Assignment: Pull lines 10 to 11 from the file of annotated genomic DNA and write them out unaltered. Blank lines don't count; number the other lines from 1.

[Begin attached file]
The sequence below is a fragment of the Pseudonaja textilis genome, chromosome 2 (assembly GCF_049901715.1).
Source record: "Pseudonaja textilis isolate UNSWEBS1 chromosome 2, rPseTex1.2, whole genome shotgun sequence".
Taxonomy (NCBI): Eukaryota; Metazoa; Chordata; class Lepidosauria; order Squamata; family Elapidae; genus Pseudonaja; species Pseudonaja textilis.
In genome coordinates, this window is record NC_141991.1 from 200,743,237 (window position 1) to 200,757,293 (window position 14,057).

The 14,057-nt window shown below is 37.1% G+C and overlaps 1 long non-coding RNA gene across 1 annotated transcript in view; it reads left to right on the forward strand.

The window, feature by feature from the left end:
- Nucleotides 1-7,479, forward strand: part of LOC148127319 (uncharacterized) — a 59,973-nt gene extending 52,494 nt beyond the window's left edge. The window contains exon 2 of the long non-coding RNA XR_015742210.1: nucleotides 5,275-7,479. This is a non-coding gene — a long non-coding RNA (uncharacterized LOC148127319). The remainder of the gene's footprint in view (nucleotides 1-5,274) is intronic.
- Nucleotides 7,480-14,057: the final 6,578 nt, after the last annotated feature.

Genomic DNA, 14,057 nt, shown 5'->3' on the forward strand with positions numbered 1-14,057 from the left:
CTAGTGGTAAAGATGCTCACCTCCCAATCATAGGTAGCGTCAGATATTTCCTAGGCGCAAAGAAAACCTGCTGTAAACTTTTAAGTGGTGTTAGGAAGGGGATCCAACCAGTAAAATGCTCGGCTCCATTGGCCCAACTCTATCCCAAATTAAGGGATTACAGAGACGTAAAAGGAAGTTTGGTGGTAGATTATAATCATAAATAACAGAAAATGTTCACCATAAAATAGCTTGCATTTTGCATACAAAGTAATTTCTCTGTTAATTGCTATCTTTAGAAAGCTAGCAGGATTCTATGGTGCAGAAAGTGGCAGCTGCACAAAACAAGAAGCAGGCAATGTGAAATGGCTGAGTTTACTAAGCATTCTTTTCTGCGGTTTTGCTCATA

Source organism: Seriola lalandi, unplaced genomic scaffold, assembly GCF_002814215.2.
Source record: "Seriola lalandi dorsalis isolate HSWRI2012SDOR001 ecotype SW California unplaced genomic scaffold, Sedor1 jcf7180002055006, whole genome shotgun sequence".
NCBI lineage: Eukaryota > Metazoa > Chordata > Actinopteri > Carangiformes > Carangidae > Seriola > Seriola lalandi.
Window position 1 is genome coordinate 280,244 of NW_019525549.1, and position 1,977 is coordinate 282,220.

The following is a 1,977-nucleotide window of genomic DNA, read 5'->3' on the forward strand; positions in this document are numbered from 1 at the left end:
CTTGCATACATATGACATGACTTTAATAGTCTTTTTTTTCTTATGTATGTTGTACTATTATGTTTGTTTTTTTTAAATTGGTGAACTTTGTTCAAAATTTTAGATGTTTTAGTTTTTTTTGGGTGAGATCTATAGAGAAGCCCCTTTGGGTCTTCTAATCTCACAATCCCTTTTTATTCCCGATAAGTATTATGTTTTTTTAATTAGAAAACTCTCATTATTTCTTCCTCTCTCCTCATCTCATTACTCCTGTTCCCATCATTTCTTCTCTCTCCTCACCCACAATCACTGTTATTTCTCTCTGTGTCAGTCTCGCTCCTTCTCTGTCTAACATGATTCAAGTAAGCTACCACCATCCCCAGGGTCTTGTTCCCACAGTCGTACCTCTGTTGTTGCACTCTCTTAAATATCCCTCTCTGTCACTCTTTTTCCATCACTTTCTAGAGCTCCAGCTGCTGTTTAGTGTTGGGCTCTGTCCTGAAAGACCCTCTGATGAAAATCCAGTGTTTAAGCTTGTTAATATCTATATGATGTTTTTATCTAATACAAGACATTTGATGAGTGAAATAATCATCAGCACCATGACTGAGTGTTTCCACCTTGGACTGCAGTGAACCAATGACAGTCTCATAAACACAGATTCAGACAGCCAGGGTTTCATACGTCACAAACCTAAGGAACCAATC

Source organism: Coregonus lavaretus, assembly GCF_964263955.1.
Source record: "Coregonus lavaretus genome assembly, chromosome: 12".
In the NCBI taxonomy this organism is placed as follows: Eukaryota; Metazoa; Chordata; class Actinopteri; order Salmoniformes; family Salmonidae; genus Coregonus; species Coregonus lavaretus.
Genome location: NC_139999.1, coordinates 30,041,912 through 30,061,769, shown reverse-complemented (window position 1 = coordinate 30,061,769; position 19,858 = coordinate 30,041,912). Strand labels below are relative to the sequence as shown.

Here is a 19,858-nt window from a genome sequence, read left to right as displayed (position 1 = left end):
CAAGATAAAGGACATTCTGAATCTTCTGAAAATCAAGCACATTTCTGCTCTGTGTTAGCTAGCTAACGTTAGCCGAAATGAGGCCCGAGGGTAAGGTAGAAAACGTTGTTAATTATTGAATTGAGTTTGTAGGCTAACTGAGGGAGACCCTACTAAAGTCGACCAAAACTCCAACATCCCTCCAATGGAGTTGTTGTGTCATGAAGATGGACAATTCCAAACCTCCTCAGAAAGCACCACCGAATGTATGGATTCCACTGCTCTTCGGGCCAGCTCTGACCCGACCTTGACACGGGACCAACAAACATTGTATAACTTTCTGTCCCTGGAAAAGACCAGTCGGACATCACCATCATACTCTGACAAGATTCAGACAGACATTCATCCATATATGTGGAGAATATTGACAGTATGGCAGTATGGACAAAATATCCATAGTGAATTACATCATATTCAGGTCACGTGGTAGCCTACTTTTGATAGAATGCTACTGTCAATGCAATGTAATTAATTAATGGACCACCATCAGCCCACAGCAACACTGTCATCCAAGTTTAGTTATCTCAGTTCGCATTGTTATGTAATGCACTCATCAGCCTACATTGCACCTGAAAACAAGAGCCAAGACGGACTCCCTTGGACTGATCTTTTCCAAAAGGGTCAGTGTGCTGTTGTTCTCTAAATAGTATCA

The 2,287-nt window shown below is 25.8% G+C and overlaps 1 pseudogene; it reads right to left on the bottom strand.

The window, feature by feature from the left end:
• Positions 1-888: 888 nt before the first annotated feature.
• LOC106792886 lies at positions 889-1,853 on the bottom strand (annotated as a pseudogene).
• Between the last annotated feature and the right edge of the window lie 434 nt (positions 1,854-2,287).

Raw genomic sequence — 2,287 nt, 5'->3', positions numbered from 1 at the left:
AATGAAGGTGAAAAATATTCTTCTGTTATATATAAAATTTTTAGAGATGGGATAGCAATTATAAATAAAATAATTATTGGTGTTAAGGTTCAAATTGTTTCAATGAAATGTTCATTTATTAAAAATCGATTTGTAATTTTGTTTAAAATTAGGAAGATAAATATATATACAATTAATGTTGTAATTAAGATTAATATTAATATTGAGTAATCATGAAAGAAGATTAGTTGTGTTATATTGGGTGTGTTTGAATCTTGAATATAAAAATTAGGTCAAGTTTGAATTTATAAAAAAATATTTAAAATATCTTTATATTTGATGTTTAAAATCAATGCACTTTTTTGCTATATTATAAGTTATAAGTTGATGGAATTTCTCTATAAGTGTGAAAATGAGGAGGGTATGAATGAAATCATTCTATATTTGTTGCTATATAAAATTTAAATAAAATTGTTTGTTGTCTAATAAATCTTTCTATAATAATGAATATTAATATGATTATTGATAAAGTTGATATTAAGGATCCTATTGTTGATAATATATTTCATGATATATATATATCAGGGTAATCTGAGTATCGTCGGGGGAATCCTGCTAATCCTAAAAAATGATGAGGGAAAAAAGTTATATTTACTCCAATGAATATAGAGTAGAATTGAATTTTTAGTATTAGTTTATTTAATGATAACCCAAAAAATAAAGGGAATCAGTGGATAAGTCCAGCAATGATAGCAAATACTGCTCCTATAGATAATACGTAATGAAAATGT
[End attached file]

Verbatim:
CTAGTGGTAAAGATGCTCACCTCCCAATCATAGGTAGCGTCAGATATTTCCTAGGCGCAAAGAAAACCTGCTGTAAACTTTTAAGTGGTGTTAGGAAGGGGATCCAACCAGTAAAATGCTCGGCTCCATTGGCCCAACTCTATCCCAAATTAAGGGATTACAGAGACGTAAAAGGAAGTTTGGTGGTAGATTATAATCATAAATAACAGAAAATGTTCACCATAAAATAGCTTGCATTTTGCATACAAAGTAATTTCTCTGTTAATTGCTATCTTTAGAAAGCTAGCAGGATTCTATGGTGCAGAAAGTGGCAGCTGCACAAAACAAGAAGCAGGCAATGTGAAATGGCTGAGTTTACTAAGCATTCTTTTCTGCGGTTTTGCTCATA

Source organism: Seriola lalandi, unplaced genomic scaffold, assembly GCF_002814215.2.